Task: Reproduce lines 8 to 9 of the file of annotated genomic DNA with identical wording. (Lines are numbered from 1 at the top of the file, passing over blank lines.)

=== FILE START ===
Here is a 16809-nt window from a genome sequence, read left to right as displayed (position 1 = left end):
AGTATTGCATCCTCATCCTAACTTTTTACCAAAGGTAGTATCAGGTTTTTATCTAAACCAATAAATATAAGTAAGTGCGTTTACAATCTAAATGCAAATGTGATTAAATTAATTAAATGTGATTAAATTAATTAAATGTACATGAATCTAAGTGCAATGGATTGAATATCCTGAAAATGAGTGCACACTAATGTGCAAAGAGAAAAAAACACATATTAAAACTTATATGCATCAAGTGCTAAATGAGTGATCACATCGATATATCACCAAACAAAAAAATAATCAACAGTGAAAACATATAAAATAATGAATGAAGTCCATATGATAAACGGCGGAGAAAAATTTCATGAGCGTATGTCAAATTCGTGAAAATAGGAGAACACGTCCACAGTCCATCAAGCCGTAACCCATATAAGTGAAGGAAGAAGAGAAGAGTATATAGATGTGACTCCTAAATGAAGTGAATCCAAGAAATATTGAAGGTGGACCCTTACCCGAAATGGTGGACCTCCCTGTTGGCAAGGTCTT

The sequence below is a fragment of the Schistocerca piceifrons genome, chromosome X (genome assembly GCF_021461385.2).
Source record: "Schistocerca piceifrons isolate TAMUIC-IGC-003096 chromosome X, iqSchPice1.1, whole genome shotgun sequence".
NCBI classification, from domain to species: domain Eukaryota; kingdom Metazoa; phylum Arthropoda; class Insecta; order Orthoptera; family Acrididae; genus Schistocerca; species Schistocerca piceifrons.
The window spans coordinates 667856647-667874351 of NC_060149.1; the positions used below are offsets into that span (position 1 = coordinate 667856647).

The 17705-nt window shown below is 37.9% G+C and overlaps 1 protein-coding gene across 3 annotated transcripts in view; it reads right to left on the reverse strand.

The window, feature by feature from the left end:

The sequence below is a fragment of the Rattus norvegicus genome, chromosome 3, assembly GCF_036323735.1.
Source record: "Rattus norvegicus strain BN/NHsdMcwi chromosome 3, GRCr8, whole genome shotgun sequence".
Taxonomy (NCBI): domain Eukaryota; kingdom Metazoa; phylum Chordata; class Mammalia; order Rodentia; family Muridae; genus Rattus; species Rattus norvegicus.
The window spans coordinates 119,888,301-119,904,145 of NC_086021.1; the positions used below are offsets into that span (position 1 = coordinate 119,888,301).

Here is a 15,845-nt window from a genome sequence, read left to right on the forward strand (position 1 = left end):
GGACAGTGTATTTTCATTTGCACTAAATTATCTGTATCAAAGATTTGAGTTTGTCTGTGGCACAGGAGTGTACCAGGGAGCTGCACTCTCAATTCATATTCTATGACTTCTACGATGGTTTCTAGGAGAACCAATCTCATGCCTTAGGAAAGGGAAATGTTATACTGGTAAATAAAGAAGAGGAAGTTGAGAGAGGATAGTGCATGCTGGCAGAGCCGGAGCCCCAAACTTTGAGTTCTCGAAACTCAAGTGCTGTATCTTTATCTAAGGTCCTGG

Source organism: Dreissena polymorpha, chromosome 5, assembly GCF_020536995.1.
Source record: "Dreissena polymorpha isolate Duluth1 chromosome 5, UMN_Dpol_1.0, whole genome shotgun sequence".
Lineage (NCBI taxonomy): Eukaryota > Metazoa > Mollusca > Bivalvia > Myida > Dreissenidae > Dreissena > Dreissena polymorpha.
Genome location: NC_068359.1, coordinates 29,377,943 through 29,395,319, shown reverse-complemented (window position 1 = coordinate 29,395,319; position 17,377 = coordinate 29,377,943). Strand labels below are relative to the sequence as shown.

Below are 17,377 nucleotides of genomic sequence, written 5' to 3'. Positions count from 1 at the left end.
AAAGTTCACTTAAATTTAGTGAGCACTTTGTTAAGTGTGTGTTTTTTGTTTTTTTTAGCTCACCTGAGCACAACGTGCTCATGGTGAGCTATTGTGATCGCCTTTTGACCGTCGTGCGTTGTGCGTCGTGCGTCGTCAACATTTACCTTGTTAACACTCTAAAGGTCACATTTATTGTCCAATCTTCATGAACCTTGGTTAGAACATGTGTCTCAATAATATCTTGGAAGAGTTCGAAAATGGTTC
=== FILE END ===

The window, feature by feature from the left end:

The sequence below is a fragment of the Rattus norvegicus genome, chromosome 3, assembly GCF_036323735.1.